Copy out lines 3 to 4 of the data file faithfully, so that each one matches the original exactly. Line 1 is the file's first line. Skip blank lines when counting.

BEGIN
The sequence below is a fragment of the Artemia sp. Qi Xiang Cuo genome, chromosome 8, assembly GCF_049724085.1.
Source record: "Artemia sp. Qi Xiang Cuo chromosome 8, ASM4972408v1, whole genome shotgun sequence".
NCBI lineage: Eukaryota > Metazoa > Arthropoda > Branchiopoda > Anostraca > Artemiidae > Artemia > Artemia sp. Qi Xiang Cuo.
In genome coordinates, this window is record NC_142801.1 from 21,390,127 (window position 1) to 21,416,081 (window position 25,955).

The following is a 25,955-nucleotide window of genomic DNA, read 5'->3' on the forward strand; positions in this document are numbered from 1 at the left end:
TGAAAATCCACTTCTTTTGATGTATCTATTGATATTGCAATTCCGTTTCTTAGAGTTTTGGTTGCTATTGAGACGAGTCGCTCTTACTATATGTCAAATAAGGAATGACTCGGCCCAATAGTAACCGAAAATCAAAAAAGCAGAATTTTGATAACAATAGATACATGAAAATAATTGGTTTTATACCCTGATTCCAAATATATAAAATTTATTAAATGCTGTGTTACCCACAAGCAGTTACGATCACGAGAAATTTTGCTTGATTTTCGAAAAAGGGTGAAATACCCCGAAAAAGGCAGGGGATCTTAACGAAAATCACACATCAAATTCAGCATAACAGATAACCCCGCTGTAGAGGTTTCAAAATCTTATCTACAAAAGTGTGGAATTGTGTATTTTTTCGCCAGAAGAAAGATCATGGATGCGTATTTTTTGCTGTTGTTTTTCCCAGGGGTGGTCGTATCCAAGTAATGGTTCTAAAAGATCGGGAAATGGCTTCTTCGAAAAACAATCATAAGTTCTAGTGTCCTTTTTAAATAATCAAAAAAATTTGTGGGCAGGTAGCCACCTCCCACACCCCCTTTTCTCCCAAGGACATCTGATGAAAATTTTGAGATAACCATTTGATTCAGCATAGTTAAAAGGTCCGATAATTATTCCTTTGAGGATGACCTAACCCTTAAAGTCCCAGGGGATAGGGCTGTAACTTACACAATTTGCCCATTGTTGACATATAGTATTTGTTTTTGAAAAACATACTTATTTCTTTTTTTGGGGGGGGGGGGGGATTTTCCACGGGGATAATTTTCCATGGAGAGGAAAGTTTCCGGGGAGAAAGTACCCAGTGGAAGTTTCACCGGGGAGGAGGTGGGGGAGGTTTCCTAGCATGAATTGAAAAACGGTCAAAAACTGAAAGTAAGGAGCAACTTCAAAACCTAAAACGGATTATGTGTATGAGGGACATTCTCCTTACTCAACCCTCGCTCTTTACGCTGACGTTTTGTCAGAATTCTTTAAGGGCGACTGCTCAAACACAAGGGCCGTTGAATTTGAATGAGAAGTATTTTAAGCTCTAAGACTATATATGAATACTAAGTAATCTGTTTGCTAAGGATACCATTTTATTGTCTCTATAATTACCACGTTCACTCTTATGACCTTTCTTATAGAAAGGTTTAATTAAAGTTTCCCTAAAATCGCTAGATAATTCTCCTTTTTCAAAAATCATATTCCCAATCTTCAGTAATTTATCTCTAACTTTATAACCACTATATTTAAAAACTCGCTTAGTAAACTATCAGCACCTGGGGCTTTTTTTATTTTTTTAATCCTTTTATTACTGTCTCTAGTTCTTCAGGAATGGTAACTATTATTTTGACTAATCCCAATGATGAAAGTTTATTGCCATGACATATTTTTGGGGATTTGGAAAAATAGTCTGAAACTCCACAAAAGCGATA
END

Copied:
NCBI lineage: Eukaryota > Metazoa > Arthropoda > Branchiopoda > Anostraca > Artemiidae > Artemia > Artemia sp. Qi Xiang Cuo.
In genome coordinates, this window is record NC_142801.1 from 21,390,127 (window position 1) to 21,416,081 (window position 25,955).